As the festival season draws to a close, September sees ArtsFest - the UK's largest free arts festival - light up the streets of Birmingham for the sixth year. Boasting an attendance to match that of Glastonbury, ArtsFest was originally designed as Britain's answer to Amsterdam's Uitmarkt festival and an opportunity to show off the West Midlands' finest talent. "I've been part of it since it kicked off," says Paul Kaynes - the co-director and one of the festival's founders - "but it has really expanded this year."
Kaynes is in no doubt as to what sets this event apart from the many festivals vying for attention over the summer. "It's free of course, but ArtsFest is not just an end in itself. It is very much conceived to encourage new audiences for the arts."
Much of the festival is divided into 30-minute performance slots, with each artist appear- ing several times across the weekend in different parts of town. This "taster" format means that one moment you could be listening to a gypsy-influenced Flamenco guitar band, and the next participating in a salsa workshop - without leaving your seat. "The tasters let audiences see what's on in the region without investing too much energy," says Kaynes. "Sure, go and have a great time, but the purpose is for people to get a sense of opera for the first time, or perhaps to start to understand the art of DJing. Hopefully, they'll go and see the act again later on in the year. It really is a showcase for talent." And does it work? "Definitely. You can reach many more people."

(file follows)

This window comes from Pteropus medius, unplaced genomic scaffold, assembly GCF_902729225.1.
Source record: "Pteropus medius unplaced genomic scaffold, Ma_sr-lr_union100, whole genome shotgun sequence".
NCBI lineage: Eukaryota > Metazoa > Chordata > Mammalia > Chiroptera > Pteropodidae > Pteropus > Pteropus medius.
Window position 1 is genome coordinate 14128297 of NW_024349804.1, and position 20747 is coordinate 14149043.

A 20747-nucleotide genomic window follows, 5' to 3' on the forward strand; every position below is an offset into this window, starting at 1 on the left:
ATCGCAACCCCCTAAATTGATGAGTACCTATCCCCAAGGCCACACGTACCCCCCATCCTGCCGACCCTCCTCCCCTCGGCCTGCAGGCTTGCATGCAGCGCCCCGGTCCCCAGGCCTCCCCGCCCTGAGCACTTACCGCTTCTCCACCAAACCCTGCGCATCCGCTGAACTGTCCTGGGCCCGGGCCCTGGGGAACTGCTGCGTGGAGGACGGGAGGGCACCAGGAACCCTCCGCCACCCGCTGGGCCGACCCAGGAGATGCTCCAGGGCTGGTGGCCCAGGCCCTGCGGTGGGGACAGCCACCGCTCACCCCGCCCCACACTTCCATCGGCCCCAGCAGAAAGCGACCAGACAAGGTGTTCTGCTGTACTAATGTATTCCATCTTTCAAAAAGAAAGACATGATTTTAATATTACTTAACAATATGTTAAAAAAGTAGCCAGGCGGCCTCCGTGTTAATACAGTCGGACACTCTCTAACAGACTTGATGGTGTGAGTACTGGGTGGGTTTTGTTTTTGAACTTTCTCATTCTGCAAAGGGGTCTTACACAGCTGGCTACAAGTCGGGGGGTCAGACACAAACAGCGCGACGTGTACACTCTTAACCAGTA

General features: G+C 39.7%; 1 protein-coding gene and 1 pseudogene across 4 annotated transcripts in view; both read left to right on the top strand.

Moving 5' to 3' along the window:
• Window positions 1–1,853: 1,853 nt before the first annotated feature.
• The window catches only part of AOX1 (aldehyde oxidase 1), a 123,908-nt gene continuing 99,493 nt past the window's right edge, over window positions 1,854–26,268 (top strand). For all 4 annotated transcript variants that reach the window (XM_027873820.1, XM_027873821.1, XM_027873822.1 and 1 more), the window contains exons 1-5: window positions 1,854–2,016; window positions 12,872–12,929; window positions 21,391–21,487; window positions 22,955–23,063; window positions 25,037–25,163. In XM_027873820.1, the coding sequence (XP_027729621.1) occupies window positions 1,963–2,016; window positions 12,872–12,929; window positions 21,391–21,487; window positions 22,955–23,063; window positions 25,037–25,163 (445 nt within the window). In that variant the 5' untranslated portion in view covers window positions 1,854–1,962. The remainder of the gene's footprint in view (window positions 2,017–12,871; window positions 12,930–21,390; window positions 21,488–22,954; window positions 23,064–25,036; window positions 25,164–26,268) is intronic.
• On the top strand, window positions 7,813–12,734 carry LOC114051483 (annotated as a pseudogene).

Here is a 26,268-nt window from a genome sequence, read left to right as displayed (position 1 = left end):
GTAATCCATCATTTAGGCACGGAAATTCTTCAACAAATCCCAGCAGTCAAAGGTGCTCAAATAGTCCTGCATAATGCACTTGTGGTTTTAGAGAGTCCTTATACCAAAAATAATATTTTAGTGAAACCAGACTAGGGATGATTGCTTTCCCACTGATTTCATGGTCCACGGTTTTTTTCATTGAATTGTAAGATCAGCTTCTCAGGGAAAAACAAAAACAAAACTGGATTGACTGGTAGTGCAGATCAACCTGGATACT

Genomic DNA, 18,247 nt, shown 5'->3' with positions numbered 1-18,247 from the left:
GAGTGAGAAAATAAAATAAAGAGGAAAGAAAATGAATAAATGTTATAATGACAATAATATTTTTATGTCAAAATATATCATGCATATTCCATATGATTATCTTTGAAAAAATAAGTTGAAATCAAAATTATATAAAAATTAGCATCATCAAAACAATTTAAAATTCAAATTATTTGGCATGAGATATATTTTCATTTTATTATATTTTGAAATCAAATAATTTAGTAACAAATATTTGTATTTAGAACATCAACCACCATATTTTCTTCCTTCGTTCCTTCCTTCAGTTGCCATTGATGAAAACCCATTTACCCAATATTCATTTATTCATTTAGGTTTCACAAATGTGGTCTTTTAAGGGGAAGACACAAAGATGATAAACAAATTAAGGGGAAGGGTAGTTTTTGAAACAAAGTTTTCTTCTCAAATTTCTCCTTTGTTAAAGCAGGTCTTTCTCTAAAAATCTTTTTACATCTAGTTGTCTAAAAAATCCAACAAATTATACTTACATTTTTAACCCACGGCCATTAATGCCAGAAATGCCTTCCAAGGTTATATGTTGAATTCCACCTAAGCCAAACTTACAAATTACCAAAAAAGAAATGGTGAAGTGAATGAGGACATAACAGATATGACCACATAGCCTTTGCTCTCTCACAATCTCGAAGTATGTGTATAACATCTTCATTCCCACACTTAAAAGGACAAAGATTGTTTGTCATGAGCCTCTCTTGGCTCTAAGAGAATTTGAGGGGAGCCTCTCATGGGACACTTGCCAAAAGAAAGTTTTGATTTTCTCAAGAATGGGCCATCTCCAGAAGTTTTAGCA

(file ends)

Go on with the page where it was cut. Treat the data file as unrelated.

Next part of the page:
One artist who has benefited from ArtsFest is the jazz saxophonist Soweto Kinch, who appeared at last year's festival. Now a Mercury Music Prize nominee, he will be one of this year's big names. "He'd been around Birmingham for a while and we gave him a big platform. Since then, he has got bigger and better. It was important to us that he came back this year."
Another act not to be missed is the eccentric Spanish theatre company Sarruga, who will take to the streets with a procession of giant insect sculptures, timed to hit Centenary Square as the City of Birmingham Symphony Orchestra are finishing their set. "It's the second year that we've incorporated an international element. It'll be extraordinary... and all next to the CBSO," enthuses Kaynes. Other highlights this year include Dhol Foundation, fresh from acclaimed sets at Glastonbury and Womad, and the Birmingham Royal Ballet.
Famous names are not the biggest draw, however: "The most popular part of the festival is our Mini ArtsFest," says Kaynes. "The kids can do anything from trying out circus skills to learning sign language for music. This year, the RSC is doing face painting.
"When we started we were in one arena. We envisaged it as becoming an important event, but its rapid growth has been a surprise. This year, more than 400 arts organisations applied. The West Midlands is so rich in arts and culture. We just give them a platform."
Birmingham ArtsFest (0121-685 2605; www.artsfest. org.uk) 13-14 September
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